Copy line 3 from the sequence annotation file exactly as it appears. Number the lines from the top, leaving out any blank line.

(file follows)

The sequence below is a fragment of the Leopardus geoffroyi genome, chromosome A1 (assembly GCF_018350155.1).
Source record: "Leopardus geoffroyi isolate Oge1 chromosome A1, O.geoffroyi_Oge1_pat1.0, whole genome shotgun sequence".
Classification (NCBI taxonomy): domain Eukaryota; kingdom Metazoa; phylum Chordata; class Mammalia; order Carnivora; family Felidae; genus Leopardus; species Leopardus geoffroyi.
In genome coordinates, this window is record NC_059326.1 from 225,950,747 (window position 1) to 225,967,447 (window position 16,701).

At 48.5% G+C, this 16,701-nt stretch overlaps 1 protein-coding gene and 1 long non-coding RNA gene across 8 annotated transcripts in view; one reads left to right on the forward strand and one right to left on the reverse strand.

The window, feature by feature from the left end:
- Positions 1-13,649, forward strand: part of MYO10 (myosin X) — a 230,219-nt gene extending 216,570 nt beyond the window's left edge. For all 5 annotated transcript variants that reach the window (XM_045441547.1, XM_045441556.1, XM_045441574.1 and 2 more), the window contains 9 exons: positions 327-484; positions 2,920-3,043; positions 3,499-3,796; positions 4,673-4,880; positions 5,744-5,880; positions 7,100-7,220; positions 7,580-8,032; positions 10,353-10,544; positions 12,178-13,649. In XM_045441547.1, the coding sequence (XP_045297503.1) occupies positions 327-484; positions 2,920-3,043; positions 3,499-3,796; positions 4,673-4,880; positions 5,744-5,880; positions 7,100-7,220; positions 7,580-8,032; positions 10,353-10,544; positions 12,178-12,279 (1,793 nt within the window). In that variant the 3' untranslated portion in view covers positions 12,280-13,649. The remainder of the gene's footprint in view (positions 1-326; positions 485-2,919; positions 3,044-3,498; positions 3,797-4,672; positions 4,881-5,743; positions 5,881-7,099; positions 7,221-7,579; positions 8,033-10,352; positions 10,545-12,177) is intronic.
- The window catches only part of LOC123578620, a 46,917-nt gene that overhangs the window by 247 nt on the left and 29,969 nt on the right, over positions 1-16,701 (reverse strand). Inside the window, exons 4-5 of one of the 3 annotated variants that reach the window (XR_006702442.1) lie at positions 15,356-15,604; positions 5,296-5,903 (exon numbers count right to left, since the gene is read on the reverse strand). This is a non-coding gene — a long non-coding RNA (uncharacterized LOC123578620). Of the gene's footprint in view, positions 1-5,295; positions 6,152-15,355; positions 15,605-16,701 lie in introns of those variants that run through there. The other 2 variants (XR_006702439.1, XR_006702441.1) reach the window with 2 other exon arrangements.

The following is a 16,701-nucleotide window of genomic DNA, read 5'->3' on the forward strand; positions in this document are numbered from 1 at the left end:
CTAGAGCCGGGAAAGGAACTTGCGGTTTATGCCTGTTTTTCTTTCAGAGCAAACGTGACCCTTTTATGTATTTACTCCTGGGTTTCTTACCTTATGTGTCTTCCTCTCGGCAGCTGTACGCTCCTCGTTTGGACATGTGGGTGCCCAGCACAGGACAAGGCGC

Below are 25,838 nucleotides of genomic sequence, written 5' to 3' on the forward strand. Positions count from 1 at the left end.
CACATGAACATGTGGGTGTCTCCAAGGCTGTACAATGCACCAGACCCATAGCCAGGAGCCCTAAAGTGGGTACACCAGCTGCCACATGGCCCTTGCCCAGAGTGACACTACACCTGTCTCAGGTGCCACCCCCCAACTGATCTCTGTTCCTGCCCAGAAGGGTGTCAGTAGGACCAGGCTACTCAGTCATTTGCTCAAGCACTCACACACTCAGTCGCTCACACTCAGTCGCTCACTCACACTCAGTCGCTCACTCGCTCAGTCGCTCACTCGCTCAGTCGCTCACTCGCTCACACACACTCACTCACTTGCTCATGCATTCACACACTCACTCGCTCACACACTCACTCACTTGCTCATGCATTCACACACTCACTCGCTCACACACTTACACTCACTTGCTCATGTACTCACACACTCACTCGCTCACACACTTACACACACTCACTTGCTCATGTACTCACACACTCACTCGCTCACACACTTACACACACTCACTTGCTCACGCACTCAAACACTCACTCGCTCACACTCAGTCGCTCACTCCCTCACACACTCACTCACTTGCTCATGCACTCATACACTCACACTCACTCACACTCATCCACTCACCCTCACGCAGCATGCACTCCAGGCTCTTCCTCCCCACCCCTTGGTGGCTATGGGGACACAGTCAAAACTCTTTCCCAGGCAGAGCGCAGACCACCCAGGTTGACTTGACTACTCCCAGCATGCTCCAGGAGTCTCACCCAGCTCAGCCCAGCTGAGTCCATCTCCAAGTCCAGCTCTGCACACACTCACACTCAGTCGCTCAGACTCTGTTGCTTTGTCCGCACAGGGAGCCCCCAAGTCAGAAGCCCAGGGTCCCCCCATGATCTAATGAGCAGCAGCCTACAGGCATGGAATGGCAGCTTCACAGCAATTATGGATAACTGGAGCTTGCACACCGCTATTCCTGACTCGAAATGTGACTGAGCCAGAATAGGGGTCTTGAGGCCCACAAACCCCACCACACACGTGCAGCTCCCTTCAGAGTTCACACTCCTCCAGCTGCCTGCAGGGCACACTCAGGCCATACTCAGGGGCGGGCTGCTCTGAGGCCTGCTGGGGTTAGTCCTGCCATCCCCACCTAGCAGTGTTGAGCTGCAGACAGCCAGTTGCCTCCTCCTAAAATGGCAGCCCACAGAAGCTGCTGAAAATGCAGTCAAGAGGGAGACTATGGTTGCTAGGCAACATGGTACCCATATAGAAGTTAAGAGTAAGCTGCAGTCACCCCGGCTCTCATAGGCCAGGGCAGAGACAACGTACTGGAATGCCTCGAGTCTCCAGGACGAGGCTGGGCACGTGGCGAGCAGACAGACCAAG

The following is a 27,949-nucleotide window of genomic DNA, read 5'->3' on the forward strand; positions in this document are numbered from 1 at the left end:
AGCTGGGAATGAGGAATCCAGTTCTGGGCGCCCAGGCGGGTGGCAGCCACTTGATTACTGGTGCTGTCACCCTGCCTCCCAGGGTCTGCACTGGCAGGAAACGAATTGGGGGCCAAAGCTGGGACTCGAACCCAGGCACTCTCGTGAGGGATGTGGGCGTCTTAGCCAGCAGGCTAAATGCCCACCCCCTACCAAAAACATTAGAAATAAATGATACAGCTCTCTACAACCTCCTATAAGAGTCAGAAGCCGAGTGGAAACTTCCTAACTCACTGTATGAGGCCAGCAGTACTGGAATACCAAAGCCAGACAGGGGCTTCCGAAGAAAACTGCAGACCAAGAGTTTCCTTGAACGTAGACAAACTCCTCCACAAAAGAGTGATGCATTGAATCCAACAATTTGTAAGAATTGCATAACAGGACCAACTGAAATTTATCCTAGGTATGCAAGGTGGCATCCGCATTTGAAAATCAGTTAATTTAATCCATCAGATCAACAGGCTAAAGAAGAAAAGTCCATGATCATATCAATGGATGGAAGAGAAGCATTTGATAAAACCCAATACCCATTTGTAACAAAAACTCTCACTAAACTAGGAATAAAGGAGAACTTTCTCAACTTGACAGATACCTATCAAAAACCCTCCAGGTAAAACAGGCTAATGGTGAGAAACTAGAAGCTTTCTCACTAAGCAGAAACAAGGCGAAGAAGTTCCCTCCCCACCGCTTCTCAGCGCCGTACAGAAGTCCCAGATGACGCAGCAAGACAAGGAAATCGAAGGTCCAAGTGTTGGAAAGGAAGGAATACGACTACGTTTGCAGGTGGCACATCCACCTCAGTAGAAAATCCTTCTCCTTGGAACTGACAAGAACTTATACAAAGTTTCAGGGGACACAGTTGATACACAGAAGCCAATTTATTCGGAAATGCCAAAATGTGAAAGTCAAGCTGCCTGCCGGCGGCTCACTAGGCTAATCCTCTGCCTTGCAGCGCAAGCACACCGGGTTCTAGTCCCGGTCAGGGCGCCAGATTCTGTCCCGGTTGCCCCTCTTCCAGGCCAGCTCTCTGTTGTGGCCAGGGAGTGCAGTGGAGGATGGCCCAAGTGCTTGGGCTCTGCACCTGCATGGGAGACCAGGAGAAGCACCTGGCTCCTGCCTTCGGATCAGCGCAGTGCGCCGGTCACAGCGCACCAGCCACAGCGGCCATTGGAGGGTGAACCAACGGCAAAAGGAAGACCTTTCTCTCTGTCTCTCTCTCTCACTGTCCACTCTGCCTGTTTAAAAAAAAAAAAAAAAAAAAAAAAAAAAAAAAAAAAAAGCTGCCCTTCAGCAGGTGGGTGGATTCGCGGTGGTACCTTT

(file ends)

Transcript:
Classification (NCBI taxonomy): domain Eukaryota; kingdom Metazoa; phylum Chordata; class Mammalia; order Carnivora; family Felidae; genus Leopardus; species Leopardus geoffroyi.